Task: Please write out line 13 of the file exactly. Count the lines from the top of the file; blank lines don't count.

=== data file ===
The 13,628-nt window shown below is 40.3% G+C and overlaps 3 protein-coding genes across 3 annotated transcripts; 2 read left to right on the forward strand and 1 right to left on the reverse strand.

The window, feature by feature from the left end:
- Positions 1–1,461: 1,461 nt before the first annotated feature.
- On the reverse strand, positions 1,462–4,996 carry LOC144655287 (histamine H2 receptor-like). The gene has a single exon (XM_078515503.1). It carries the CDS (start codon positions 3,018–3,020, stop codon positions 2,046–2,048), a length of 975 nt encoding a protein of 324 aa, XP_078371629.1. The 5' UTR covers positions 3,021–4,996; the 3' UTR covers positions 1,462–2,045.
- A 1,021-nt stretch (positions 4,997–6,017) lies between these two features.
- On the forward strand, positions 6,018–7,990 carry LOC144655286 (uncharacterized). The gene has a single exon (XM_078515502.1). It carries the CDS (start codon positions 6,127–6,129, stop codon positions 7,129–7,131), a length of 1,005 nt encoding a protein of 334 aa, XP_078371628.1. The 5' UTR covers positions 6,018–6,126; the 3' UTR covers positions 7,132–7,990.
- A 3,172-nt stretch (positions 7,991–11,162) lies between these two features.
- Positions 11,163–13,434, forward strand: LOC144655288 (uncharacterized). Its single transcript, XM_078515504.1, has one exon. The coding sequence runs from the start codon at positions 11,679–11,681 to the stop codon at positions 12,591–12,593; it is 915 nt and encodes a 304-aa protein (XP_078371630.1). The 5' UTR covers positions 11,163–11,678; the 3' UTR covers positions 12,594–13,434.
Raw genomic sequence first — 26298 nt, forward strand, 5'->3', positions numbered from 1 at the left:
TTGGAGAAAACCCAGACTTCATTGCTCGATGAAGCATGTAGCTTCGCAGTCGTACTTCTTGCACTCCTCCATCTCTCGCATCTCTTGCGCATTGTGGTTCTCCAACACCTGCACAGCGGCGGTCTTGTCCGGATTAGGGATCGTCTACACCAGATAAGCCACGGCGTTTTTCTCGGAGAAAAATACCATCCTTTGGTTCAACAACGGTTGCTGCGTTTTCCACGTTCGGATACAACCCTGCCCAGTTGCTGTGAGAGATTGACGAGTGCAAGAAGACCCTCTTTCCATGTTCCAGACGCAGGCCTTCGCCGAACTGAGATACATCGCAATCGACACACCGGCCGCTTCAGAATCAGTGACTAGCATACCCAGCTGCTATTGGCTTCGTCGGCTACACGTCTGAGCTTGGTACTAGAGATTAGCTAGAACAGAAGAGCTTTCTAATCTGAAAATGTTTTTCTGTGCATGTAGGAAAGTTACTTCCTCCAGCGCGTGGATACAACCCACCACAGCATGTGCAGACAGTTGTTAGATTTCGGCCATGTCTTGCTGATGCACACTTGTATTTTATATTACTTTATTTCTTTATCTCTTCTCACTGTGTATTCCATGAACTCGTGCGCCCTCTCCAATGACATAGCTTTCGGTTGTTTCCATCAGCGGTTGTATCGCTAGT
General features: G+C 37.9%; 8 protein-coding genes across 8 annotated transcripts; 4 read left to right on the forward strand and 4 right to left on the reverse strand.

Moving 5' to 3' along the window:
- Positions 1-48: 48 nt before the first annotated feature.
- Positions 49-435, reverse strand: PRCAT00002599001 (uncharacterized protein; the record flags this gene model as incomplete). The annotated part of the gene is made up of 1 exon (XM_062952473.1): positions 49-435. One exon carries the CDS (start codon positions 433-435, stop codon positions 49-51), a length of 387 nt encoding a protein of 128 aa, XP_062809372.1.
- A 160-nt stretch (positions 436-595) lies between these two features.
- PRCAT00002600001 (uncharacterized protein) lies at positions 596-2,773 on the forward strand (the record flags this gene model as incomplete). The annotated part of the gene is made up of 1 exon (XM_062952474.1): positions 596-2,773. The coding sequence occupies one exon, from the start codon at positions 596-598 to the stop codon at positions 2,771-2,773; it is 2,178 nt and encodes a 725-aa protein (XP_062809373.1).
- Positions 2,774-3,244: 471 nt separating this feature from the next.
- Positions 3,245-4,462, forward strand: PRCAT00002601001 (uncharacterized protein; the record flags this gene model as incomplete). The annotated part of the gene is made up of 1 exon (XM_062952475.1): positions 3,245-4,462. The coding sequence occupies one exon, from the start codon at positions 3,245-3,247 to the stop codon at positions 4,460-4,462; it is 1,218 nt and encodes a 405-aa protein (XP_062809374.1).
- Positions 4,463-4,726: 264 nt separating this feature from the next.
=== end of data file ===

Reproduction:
- Positions 1-48: 48 nt before the first annotated feature.